What is our current debt?
As of 10/12/2011:
Public Debt=$10.138 trillion
Intragovernmental Holdings = $4.73 trillion
= $14.868 trillion total debt
How does this compare with May 21st, 2011? This is an increase in total debt of $523 billion, or just over half a trillion dollars. Hey, that’s no biggie, right? Wrong. As the total debt increases, the cost of servicing the debt increases too (particularly if investors begin to demand higher interest rates). And that’s where we get into trouble. Last year the national debt service cost was $413 billion. This year the cost of debt service is already at $454 billion. Have you ever seen that commercial of the guy on TV mowing his lawn, pointing out all his shiny new toys and house, informing us that he can’t even make his minimum debt payments and then cheerfully exclaiming, “I’m in debt up to my eyeballs!”? That’s our country’s financial situation right now. Ugh.
What about the debt limit? Take a look at this debt limit graph curtesy of the Treasury. Cute little steps, huh? We might as well rename this “limit” the debt goal. Everyone wants to reach their goals, and the government is no exception.
Ok, we’re gathering debt at an increasing speed, but how are those economic indicators doing?
The Dollar Index
After weeble-wobbling between 74 and 76 for June, July, and August, the index shot up for September and October, and now appears to be dropping back down. Why the sudden increase? Ever hear of Europe? It’s that little continent with the big money woes. Even bigger than ours, according to investor’s behaviors. Continued news of lackluster economic performance doesn’t generally bode well for the strength of a country’s dollar. Unless, of course, other currencies in the index basket are dictated by nations who are in the middle of a worse crisis. Ugh again.
Long Term Treasury Securities
Interestingly enough, long term treasury securities have been dropping steadily since July and into the beginning of this month. Only now are rates beginning to pick back up slightly. This would indicate investor confidence in the U.S.’s ability to pay back on its obligations. Even though we’re on track to add over 1 trillion of new debt this year?? Interesting. Perhaps Europe is worse off than I thought. That’ll have to be my next item of research 🙂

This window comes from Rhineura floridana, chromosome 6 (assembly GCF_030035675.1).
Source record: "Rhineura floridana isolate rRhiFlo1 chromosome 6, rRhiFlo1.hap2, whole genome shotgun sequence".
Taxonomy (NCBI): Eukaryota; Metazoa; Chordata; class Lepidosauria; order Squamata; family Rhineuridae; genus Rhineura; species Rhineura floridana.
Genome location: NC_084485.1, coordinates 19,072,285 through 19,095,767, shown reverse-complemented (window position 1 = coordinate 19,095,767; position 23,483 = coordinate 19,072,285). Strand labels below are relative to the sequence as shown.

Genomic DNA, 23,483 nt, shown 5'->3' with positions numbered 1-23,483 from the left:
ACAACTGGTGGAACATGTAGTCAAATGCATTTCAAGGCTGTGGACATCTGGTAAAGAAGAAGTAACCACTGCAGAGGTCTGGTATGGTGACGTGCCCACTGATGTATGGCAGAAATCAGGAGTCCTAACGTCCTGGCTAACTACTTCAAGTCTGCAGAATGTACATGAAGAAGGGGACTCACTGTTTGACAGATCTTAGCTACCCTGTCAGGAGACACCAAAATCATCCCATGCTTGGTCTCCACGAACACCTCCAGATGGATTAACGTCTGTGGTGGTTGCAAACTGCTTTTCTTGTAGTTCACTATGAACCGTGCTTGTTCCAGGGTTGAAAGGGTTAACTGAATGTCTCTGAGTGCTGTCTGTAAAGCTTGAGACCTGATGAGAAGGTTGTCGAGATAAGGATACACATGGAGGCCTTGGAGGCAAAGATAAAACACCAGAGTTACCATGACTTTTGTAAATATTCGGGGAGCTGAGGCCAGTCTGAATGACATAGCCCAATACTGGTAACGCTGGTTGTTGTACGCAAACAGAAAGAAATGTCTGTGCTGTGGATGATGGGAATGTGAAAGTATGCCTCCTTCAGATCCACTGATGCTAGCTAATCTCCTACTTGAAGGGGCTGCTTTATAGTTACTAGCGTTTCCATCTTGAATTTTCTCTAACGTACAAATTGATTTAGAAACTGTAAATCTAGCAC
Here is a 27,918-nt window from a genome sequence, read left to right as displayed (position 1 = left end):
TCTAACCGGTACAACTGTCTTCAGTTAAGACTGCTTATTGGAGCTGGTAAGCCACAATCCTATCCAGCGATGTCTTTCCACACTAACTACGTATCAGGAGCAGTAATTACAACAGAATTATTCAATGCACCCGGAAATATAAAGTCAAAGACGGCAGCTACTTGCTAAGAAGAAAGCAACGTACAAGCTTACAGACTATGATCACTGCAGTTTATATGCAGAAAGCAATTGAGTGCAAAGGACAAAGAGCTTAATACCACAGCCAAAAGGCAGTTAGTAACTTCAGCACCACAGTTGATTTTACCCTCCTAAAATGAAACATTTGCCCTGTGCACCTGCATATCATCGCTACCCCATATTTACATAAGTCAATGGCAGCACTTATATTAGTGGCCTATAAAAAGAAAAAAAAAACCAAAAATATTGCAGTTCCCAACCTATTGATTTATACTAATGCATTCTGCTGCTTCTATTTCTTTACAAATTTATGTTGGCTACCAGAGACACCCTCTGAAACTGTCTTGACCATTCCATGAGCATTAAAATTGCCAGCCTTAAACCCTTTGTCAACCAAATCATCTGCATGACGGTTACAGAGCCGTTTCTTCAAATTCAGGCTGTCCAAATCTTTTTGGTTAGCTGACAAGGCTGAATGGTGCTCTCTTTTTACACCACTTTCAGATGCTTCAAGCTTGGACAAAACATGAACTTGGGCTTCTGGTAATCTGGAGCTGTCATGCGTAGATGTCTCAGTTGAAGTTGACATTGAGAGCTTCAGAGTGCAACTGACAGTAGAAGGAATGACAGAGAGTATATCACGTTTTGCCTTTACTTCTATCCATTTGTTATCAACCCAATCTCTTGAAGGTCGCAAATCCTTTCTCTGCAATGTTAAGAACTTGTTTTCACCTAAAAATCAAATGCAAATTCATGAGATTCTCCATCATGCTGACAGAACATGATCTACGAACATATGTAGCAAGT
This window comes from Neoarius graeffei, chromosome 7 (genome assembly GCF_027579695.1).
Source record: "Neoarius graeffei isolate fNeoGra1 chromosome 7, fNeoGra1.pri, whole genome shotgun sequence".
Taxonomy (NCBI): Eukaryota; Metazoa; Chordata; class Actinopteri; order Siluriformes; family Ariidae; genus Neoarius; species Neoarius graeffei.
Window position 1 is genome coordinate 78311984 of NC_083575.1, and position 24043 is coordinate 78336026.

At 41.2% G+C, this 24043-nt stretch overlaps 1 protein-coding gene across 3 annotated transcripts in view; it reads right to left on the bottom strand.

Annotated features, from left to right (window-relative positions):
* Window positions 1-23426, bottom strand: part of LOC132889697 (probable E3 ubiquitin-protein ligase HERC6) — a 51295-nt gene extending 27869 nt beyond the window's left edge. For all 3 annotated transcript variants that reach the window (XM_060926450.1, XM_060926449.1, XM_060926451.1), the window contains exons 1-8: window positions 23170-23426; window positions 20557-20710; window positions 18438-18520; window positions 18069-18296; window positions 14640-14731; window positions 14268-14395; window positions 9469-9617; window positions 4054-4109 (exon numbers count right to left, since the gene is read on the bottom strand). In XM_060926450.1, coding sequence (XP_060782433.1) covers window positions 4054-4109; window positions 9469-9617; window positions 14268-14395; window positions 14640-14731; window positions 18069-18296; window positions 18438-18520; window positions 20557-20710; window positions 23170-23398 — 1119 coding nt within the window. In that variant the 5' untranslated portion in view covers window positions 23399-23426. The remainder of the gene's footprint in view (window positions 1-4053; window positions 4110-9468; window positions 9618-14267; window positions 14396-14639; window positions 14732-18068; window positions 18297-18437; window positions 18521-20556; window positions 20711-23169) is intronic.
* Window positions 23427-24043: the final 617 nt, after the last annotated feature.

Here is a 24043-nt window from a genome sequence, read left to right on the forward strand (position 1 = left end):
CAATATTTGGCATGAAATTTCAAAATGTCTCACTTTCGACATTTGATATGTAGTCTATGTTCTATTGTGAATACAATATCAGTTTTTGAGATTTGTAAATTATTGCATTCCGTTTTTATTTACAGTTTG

Debt to GDP ratio
This ratio is very difficult to nail down, as various experts and calculations arrive at a multitude of answers. I have three kiddos 5 and under, and another in incubation, so this indicator will have to wait. If you want to do the math and tell me, that sounds good!
What does this all mean, and at what level do we hit a “point of no return”?
First off, I am coming to realize that if investors are still snapping up the United States’ securities and fiat currency, the rest of the investable world must really be looking poorly. I think I’m going to have to actually get my hands dirty and look into what is currently going on in Europe.
The “point of no return” would be the point at which the government spends themselves so far into oblivion that even cutting back to the necessities of federal government (which are hotly contested) wouldn’t be enough to dig ourselves out of debt. This also assumes that no other country would be willing to come riding in on their white horse and pay off several trillion dollars of our mess for us 🙂
Assuming also that the interest rates on federal securities stays constant (if they were to rise we’d very soon find ourselves underwater), and we continue to accrue an additional (conservative) $50 billion in debt service per year (nevermind how that number would increase too). It would take 38 years to effectively cut our government spending in half ($1.92 trillion to services and $1.92 trillion to debt service). Would that be the PONR? Nope, we’d likely have already passed it, but math is fun. Our country can handle quite a bit of debt if (a) investors continue buying, (b) interest rates on securities remain low, and (c) the total debt service cost per year increases slowly due to the first two factors. That’s refreshing, I suppose. The question is, how much total debt can we accrue (our total debt load) before any of those above factors change? I, for one, will be keeping a close eye on 30 year bond rates. When these securities begin to increase, the debt load on the federal government will strengthen rapidly.
What is the best case scenario?
Government leaders clean house. Not just a weenie wipe-the-counters sort of a cleaning, but a thorough gut-the-house-and-ebay-the-junk sort of a cleaning. Remember, it will take much more than just cherry picking a few budget cuts here and there to put our country back on a path to begin reducing debt. This current year budget information, from my first post on the topic, highlights the need for a serious change:
- D of D/National Security – $895 billion
- Medicare & Medicaid – $788 billion combined
- Social Security Administration – $730 billion
- Income Security – $580 billion
- National security discretionary – $520 billion
- National Debt Interest – $251 billion
It’s easy to see that little cuts here and there can add up, but the real elephant in the room is the combined defense and so-called entitlement spending. In our current two party system, one loves cutting taxes and increasing defense spending, and the other holds a death grip on social security and medicare. THIS IS CRAZY!
Looking at governmental receipts (yep, you guessed it, just a fancy word for income), this year’s $2.567 Trillion is 19% greater than last year’s, and 8% greater than 2001. The largest chunk of receipts is due to income taxes, at $1.121 Billion (up 20% from 2010, though down 8% from 2001). Coming in second is social insurance/Retirement receipts at $934 Billion (up 7% from last year, and 10% from 2001). Corporate and various other taxes comprise the remainder. And then, of course there’s the $1.267 Trillion budget deficit.